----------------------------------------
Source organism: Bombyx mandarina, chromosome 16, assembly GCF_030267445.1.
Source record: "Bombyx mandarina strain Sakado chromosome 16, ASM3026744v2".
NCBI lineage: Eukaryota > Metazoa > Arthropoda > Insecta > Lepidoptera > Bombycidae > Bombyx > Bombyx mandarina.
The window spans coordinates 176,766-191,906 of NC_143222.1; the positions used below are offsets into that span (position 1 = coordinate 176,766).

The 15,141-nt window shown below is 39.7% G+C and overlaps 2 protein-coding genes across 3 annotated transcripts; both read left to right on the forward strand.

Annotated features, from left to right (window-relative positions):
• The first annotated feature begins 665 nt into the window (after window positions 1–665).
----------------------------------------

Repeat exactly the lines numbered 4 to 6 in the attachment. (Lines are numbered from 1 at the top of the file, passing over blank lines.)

The window spans coordinates 176,766-191,906 of NC_143222.1; the positions used below are offsets into that span (position 1 = coordinate 176,766).

The 15,141-nt window shown below is 39.7% G+C and overlaps 2 protein-coding genes across 3 annotated transcripts; both read left to right on the forward strand.

Annotated features, from left to right (window-relative positions):